Thursday, 29 January 2004

Questions (6)

Mary Upton

Question:

5 Dr. Upton asked the Minister for Justice, Equality and Law Reform the number of prisoners currently absent without leave from prisons as a result of escapes or failure to return from temporary release; the steps being taken to deal with this problem; and if he will make a statement on the matter. [2503/04]

View answer

Written answers (Question to Minister for Justice, Equality and Law Reform)

I want to dispel any belief that there is a major security issue in this area. In this context I would like to refer the Deputy to Question No. 403 answered on 18 November 2003 which gives background material on the issue.

It is important to note that the vast majority of prisoners who have actually become unlawfully at large over the years are persons who absconded from one of the open prisons or who failed to return from a period of temporary release, but a large number are actually people who were released, perhaps only a matter of weeks before the end of a sentence, and who failed to sign on at the prison every week — one of the conditions of the release. In most of these cases, the offender is very much at the lower end of the risk to the public spectrum. The gardaí are informed where prisoners are unlawfully at large and have the power to detain, arrest, and return such persons to prison. It is also the case that, as the vast majority of persons on this list were nearing the end of their sentences they would, in the absence of them being at large, now have been released back into the community in any case.

Over the years, a substantial number of prisoners have failed to comply with the requirement to sign on at the prison. However, the vast majority of prisoners who have failed to comply with the condition of their temporary release have not come to notice in respect of any further offences. The list of people currently shown as "unlawfully at large", which amounts to 666, would include many such people. As reported previously, the lists are subject to an ongoing examination to check their accuracy and it is anticipated that this process, when completed, will lead to a more realistic and significantly reduced figure.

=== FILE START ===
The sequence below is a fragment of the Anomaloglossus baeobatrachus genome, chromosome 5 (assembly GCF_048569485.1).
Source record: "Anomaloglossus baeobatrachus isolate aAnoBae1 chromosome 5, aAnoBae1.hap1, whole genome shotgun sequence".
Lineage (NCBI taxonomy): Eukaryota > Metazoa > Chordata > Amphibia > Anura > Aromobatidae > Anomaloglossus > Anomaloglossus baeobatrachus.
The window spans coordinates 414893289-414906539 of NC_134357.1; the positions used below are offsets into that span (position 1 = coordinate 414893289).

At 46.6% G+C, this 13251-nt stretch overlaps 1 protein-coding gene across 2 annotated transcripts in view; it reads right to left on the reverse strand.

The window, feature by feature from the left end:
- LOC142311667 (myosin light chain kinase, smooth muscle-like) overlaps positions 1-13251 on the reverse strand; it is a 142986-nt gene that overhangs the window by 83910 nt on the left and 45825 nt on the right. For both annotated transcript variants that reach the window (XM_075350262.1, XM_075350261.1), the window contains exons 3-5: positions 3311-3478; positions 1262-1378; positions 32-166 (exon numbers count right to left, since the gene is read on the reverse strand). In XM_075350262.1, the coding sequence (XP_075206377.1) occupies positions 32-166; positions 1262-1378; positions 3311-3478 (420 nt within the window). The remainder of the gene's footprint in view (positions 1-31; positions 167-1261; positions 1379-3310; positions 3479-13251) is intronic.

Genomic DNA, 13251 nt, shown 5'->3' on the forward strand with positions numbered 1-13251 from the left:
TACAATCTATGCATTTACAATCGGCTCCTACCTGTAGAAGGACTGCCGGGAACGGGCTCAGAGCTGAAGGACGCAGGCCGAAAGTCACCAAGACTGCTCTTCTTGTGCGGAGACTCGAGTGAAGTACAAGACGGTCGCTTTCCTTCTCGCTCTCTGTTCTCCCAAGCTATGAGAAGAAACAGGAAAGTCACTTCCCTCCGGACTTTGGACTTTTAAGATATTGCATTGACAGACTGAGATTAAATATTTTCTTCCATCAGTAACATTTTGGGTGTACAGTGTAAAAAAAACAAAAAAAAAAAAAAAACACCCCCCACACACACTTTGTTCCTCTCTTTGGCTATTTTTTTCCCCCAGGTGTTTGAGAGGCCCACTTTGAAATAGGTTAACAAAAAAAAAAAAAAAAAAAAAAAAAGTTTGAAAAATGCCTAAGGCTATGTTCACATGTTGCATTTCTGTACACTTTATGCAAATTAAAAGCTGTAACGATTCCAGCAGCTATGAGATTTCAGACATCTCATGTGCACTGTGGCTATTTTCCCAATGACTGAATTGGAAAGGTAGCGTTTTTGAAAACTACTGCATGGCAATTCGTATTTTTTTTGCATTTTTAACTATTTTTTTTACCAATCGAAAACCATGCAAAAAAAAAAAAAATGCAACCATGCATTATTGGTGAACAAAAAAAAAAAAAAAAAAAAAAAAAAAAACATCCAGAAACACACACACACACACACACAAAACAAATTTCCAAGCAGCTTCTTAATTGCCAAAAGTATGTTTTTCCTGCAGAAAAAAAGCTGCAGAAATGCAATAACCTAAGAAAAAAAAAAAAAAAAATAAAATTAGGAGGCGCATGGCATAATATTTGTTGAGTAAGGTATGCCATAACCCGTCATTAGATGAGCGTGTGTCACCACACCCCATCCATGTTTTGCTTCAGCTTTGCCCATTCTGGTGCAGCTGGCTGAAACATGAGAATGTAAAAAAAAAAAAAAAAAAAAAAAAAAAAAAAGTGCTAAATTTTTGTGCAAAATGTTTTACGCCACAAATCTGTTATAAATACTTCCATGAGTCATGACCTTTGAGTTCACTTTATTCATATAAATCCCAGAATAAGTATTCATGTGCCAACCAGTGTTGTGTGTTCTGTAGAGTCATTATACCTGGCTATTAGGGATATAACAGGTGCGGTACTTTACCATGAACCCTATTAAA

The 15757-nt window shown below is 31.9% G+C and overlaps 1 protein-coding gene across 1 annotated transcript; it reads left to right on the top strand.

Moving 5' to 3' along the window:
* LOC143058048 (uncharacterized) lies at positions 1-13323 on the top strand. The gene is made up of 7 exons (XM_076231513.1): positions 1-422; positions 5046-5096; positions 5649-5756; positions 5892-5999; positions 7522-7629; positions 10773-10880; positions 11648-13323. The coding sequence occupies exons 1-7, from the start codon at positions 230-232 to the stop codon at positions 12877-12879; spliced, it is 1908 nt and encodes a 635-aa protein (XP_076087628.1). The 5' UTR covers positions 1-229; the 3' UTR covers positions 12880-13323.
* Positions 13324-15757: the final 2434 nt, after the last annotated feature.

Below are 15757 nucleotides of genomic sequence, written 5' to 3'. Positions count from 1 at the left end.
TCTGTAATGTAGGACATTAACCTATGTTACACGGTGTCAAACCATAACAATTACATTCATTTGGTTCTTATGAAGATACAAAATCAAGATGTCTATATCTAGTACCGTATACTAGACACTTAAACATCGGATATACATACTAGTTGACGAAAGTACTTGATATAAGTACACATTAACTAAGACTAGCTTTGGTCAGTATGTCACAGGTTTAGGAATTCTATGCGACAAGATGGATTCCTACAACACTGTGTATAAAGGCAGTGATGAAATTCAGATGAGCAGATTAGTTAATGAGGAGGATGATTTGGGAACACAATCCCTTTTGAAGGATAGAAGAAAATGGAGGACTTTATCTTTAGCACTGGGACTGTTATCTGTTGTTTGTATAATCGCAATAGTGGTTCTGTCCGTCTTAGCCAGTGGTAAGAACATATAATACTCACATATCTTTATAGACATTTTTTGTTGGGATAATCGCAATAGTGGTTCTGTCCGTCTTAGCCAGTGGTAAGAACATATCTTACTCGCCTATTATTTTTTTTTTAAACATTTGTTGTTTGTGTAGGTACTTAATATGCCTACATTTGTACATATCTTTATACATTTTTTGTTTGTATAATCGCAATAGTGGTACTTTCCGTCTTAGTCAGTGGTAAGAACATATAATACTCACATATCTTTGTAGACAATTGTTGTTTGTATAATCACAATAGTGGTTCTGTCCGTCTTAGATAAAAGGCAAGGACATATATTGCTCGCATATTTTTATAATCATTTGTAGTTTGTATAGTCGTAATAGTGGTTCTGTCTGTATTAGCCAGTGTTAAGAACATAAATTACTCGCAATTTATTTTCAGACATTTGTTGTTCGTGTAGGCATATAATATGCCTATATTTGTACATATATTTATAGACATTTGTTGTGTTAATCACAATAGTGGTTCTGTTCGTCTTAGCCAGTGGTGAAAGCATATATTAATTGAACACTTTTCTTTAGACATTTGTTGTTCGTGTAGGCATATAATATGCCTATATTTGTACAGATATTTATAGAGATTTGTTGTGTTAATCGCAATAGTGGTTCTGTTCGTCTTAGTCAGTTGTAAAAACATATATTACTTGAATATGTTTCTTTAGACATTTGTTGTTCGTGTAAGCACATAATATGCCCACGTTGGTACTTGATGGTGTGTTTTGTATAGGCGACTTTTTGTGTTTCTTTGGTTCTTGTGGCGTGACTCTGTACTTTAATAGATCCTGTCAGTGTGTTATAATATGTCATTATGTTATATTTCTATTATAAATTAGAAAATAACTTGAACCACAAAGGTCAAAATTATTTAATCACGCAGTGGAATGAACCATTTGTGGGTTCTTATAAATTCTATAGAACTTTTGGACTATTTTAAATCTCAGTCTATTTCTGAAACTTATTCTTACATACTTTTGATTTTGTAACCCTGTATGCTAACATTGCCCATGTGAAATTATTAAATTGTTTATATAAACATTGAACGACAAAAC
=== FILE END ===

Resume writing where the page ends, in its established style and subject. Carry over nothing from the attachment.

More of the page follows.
To put this in context, the number of prisoners who escaped from closed prison custody and who are still at large is negligible and no major criminal figures are involved. No prisoner escaped from a closed prison in 2003. Three prisoners absconded from a trustee area of the Dóchas Centre for a brief period and were quickly recaptured.

I would also like to highlight the fact that the construction of additional prison spaces has significantly reduced the number of persons released on unstructured periods of temporary release. This has had a knock-on effect on the numbers at large as a significant proportion of those on the unlawfully at large list are a hangover from the revolving door syndrome which was prevalent in the 1990s. It is worth recording at this stage that similar lists from 1997 indicated that there were upwards of 1500 prisoners "at large" at any one time.